The RB-29 "Kee Bird" made an emergency landing in Greenland after a secret 1947 mission.
11th Bombardment Wing Convair B-36J-5-CF Peacemaker, AF Ser. No. 52-2225, circa 1955, showing "Six turnin', four burnin'".
93 BW B-52Bs at Castle AFB after the 1957 fastest round-the-world flight.
Titan II missile launching from Site 395-C, a test launch silo at Vandenberg AFB.
Strategic Air Command logo on a B-47 on display at the National Museum of the Mighty Eighth Air Force in Pooler, Georgia
Strategic Air Command Headquarters at Offutt Air Force Base, Nebraska.
U.S. President Jimmy Carter visiting Strategic Air Command's Headquarters.
Minuteman ICBM crew on alert in a launch complex at Minot Air Force Base, North Dakota
SAC received its first Lockheed U-2 aircraft in June 1957.
EC-135 Looking Glass aircraft
B-58A Hustler
An overhead view of two SAC
FB-111As in formation
KC-135 refueling a B-52D in 1965, the year the last KC-135 was delivered to SAC.
B-52D dropping bombs over Vietnam, circa 1970.
SAC SR-71 Blackbirds & U-2s deployed to the Vietnam War and conducted "Lucky Dragon" surveillance along North Vietnam and China borders (later named "Trojan Horse", "Olympic Torch", "Senior Book", and "Giant Dragon").
Cover of a 1975 SAC information booklet emphasizing its "Peace Is Our Profession" motto

1 May 1949: March Air Force Base, California

After a "scathing" 1948 Lindbergh review of SAC operations in the air and at six SAC bases, General Kenney was removed as Commanding General on 15 October 1948 and replaced on 19 October 1948 by 8AF's commander, Lieutenant General Curtis LeMay.

A B-52H from Barksdale AFB flying over Texas

Boeing B-52 Stratofortress

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American long-range, subsonic, jet-powered strategic bomber.

American long-range, subsonic, jet-powered strategic bomber.

A B-52H from Barksdale AFB flying over Texas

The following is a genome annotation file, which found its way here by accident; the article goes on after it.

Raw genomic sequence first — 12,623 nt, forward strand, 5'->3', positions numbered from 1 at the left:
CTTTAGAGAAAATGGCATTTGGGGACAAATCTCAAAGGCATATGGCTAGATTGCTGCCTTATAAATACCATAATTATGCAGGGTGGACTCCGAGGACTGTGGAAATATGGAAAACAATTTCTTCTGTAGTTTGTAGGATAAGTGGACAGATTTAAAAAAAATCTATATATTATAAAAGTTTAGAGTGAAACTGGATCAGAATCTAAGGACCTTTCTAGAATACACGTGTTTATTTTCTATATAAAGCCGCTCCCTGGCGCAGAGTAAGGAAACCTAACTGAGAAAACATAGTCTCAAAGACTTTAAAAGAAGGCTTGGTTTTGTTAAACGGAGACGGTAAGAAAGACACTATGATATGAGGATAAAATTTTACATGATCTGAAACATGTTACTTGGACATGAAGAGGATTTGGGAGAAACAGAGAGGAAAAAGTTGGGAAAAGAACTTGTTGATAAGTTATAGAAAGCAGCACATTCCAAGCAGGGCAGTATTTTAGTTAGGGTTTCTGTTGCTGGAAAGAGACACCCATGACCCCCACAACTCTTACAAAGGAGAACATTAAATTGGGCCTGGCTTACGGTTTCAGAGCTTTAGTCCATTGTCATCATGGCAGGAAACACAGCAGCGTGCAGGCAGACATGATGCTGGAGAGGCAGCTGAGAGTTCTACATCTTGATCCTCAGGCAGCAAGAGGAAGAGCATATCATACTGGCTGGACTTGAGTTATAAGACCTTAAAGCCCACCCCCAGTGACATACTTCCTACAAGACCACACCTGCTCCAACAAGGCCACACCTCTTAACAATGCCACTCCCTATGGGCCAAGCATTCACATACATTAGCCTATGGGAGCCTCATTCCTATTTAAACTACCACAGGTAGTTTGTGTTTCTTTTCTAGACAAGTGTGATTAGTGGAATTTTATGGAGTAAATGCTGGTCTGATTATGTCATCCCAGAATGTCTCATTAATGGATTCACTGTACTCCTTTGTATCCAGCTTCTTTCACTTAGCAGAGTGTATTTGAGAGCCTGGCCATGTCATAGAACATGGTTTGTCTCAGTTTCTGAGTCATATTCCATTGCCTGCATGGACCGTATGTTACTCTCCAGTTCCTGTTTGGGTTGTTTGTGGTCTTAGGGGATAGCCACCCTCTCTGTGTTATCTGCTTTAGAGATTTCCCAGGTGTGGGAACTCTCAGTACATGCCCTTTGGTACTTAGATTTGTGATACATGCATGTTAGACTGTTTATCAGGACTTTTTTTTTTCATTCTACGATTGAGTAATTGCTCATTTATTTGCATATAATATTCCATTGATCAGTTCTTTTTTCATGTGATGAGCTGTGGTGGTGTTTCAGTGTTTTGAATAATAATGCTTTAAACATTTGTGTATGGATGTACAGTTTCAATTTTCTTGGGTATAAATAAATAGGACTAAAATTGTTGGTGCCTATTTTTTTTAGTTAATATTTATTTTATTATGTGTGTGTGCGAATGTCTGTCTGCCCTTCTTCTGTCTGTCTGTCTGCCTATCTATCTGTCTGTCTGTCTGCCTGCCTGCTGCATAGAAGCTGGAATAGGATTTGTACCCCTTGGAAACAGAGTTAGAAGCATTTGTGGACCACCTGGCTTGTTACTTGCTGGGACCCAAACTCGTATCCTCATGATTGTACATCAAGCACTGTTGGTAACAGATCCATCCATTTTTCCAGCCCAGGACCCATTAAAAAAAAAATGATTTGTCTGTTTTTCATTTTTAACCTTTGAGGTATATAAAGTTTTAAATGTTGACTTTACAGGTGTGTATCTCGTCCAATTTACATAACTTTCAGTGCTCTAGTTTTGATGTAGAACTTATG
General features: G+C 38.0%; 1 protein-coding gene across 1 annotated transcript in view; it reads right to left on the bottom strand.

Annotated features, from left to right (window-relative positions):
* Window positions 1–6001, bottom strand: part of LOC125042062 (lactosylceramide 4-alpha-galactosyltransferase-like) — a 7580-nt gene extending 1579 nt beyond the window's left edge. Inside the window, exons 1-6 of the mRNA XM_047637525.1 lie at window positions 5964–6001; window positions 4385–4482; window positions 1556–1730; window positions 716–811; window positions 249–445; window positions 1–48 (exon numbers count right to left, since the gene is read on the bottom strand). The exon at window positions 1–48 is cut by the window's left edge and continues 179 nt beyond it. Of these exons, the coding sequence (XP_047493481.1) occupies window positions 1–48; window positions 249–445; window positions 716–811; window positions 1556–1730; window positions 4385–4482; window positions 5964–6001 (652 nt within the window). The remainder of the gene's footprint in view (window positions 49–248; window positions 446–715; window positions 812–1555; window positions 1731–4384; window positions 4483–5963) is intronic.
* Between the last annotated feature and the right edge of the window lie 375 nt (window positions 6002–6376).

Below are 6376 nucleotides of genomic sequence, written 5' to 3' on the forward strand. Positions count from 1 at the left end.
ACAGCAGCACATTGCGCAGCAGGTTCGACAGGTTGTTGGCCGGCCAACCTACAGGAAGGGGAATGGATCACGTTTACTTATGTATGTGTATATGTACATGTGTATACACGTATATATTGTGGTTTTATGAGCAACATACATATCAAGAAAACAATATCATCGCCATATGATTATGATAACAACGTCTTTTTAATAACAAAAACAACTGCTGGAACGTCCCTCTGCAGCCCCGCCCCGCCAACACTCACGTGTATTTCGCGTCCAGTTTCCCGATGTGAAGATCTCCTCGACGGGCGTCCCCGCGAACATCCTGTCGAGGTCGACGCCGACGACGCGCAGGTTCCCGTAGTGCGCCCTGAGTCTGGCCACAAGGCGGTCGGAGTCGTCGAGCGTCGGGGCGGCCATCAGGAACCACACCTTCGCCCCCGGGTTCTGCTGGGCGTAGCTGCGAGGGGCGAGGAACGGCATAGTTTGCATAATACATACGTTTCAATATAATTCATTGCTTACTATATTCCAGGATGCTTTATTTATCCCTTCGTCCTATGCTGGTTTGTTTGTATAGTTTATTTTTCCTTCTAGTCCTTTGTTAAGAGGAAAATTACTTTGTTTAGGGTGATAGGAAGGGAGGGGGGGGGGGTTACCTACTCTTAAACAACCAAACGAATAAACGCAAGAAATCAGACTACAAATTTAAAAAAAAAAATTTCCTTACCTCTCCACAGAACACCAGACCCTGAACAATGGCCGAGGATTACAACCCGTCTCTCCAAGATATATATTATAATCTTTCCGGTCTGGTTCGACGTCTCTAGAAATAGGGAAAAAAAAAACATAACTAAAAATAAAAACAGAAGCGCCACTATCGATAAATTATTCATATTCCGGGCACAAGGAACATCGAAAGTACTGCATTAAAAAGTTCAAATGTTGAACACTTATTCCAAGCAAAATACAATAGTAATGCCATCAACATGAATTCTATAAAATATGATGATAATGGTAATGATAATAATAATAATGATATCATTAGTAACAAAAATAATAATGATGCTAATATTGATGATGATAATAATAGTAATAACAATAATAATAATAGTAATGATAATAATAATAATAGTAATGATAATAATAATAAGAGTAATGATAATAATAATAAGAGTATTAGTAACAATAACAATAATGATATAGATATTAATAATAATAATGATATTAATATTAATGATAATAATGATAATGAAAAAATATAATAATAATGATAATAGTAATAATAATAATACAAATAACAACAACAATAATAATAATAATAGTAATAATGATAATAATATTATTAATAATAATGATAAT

A B-52H from Barksdale AFB flying over Texas
XB-52 prototype on flight line (X-4 in foreground; B-36 behind). Note original tandem-seat "bubble" style canopy, similar to Boeing's earlier B-47 Stratojet.
Side view of YB-52 bomber, still fitted with a tandem cockpit, in common with other jet bombers in US service, such as the B-45 Tornado, B-47 Stratojet and B-57 Canberra
B-52H Stratofortress undergoing maintenance to its rudder with its fin folded
First flight of the B-52 Stratofortress on 15 April 1952.
B-52H (AF Ser. No. 61-0023), configured at the time as a testbed to investigate structural failures, still flying after its vertical stabilizer sheared off in severe turbulence on 10 January 1964. The aircraft landed safely.
A view of the lower deck of the B-52, dubbed the battle station
A B-52D with anti-flash white on the under side
USAF B-52H Stratofortress engines
Three B-52Bs of the 93rd Bomb Wing prepare to depart March AFB for Castle AFB, California, after their record-setting round-the-world flight in 1957.
Southerly route of the Operation Chrome Dome airborne nuclear alert
Soviet specialists inspect the wreckage of the B-52 Stratofortress shot down near Hanoi on 23 December 1972
B-52F dropping bombs on Vietnam
Tail armament of a B-52G at Hill Aerospace Museum; this is a post-Vietnam model with the tail-gunner in the forward crew compartment, while earlier models used the traditional tail gunner's position.
B-52H modified to carry two Lockheed D-21B drones
Retired B-52s are stored at the 309th AMARG (formerly AMARC), a desert storage facility often called the "Boneyard" at Davis-Monthan AFB near Tucson, Arizona.
A B-52H Stratofortress of the 2nd Bomb Wing takes off from Andersen Air Force Base, Guam
B-52 taking off from Tinker AFB
B-52 at the Australian airshow, 2011
NB-52A carrying an X-15
NASA's NB-52B Balls 8 (lower) and its replacement B-52H on the flight line at Edwards Air Force Base in 2004
B-52D dropping 500-lb bombs
B-52G on static display at Langley Air Force Base in Hampton, Virginia
A static B-52G that resides at Griffiss International Airport (formerly Griffiss AFB). Also pictured is an AGM-86 ALCM cruise missile.
One of the two MK 39 nuclear bombs involved in the 1961 Goldsboro crash after soft landing with parachute deployed. The weapon was recovered intact after three of the four stages of the arming sequence were completed.
The thermonuclear bomb that fell into the sea recovered off Palomares, Almería, 1966
Boeing B-52H Stratofortress 3-view drawing
B-52H profile, circa 1987
Boeing B-52H static display with weapons, Barksdale AFB 2006. A second B-52H can be seen in flight in the background

Subsequently, in November 1946, the Deputy Chief of Air Staff for Research and Development, General Curtis LeMay, expressed the desire for a cruising speed of 400 miles per hour (345 kn, 645 km/h), to which Boeing responded with a 300,000 lb (136,000 kg) aircraft.

On 19 October 1978, B-52D 56-0594 crashed on takeoff at March AFB, Riverside, California, due to loss of power on engines 1 and 2, and loss of water augmentation on the left wing. Eight of the nine crew were killed.